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Built during the First World War as a luxury family home in the style of a French chateau, Radbroke Hall has been at the centre of Barclays technological innovation since the 1970s. As the Barclays ‘Innovation Centre’ celebrates its centenary, we find out what makes it so special.

With its imposing ionic pillars, white Portland stone frontage and carefully clipped lawns, Grade II listed Radbroke Hall cuts a striking figure in the Cheshire countryside.

Built as a family home in 1917 and bought by Barclays in 1972, the white chateau-style building outside Knutsford has been the centrepiece of the bank’s 64-acre ‘Innovation Campus’ – and the development site for ground breaking technological advances – for 45 years.

“Radbroke is one of the biggest employers in the region,” says John Rattray, Managing Director, Hosting Service Delivery. “We work hard to keep talent in the area – we want young people who are in the north-west to see us as a viable alternative to moving to London or going abroad.

“The idea that you have to move to find rewarding work almost feels like it’s become part of people’s DNA, but it doesn’t have to be the case. People want to stay in the region they grew up in. When individuals live and work in the north-west they keep the local economy vibrant.”

With a workforce of 3,500 in IT governance, administration and support, Radbroke has become expert at embedding itself in the local community

Plugging the brain drain

With a workforce of 4,000 IT specialists who develop and support our IT systems, Radbroke has become expert at embedding itself in the local community, reaching out to schools, colleges and universities to find the best and the brightest – and stop the familiar “brain drain” to the south-east.

The campus’s annual ‘Tech Challenge’ invites students from regional universities in Liverpool, Manchester, and Lancashire to develop and pitch their ideas, Dragon’s Den style, while the ‘Tech Innovation’ programme gives local schoolchildren an understanding of how IT is applied in a real work environment. Another regular is ‘IT Girls Allowed’, aimed at positively informing girls about the breadth of technology career options ahead of choosing their GCSE options.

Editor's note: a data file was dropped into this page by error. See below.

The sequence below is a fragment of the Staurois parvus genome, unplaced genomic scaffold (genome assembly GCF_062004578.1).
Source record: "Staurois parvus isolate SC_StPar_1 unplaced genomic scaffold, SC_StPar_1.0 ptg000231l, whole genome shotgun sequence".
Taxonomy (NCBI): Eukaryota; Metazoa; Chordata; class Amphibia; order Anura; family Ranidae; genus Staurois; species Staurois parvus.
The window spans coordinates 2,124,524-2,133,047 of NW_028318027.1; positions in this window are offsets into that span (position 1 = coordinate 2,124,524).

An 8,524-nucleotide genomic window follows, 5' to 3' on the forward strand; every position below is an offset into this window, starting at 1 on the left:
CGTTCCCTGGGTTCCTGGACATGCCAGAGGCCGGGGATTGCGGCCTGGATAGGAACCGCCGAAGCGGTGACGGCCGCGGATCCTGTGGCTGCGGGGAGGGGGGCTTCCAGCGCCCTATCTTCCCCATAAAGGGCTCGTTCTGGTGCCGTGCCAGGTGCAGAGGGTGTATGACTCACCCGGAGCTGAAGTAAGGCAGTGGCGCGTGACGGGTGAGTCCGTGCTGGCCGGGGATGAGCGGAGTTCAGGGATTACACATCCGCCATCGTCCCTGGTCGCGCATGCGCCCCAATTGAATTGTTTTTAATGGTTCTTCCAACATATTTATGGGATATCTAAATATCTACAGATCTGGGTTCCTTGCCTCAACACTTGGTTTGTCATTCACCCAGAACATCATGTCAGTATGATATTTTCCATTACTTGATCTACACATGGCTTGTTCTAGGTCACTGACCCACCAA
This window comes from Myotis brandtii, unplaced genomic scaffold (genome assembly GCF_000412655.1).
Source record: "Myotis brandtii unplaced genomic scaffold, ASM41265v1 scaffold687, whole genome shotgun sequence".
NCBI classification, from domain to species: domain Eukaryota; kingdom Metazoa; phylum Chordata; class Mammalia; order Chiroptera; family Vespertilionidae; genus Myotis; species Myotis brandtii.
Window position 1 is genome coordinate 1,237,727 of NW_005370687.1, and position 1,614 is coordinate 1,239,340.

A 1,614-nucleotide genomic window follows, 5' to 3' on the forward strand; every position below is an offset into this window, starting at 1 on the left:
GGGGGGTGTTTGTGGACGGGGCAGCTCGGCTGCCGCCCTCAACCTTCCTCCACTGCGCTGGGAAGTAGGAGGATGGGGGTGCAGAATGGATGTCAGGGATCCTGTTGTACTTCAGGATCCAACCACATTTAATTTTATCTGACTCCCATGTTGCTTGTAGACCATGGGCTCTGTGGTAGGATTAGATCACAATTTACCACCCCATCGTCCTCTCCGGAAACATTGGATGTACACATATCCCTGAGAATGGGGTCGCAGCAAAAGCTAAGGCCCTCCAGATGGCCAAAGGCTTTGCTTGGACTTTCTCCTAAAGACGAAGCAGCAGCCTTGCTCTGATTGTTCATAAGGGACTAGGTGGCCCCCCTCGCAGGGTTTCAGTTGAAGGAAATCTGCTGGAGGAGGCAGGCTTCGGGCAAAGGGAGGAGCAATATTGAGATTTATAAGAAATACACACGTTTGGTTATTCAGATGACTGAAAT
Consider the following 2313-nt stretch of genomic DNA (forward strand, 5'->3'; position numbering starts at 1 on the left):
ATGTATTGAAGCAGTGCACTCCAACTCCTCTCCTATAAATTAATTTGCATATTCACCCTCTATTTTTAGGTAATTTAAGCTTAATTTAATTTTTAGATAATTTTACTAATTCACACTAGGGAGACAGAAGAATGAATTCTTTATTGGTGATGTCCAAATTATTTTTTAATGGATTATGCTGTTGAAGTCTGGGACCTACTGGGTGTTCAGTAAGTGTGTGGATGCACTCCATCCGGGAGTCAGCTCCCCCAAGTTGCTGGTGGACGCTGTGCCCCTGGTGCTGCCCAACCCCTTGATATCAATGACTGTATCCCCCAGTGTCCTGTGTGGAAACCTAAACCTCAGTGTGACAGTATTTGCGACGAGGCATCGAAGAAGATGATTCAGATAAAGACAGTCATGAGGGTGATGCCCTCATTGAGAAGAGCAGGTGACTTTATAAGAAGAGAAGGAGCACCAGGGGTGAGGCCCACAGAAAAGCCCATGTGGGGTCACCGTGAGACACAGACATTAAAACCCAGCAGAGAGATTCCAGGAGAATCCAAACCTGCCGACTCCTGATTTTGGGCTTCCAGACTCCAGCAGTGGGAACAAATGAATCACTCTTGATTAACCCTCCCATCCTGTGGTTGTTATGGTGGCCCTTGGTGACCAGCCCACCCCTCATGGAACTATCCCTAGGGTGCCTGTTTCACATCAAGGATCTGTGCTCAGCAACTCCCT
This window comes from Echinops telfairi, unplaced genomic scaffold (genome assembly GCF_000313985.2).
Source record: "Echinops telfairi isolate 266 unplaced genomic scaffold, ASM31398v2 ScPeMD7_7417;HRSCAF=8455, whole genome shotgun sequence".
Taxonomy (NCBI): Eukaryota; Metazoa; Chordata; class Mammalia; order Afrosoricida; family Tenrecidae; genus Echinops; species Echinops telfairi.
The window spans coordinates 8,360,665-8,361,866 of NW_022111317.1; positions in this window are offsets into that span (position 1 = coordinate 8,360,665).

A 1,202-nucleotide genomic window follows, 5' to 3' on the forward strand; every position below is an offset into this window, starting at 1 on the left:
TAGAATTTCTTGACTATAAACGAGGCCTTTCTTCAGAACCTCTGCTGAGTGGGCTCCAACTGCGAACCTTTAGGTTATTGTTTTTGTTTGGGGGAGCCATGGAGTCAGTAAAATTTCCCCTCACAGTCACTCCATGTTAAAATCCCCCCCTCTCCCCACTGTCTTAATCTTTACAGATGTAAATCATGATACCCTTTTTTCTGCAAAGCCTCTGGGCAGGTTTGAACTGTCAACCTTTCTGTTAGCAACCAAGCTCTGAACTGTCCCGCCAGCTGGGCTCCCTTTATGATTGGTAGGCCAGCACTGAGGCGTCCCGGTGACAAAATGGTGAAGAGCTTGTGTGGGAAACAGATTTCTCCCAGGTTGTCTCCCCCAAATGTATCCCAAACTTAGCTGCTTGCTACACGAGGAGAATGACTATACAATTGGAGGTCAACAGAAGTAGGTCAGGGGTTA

“We’re trying to get individuals that maybe are unsure about their career choices to start to think about a career in IT,” says Rattray. “We’re showing that it’s not about being a tech geek: there is a suite of roles that aren’t about being a programmer or an analyst.”

Alongside the outreach work, Radbroke has a thriving apprenticeship scheme, bringing young people from the age of 16 on to a two-year programme with the option of financial support through further education – plus a guaranteed job.

“There are a lot of individuals who don’t want to go to university whose career aspirations are not being met, so we have that opportunity,” explains Rattray.

Julian Bucknall, Head of People and Engagement for Barclays UK Technology and based at Radbroke, adds: “We’re hiring local talent into roles to learn their trade. These young people are not even 20 and are already becoming credible and respected technology experts.” More than 400 young people who have gone through the scheme in the last six years are now employed within the business.

We’re trying to get individuals that maybe are unsure about their career choices to start to think about a career in IT. We’re showing that it’s not about being a tech geek: there is a suite of roles that aren’t about being a programmer or an analyst.
John Rattray, Managing Director, Hosting Service Delivery
“Brave enough to break new ground”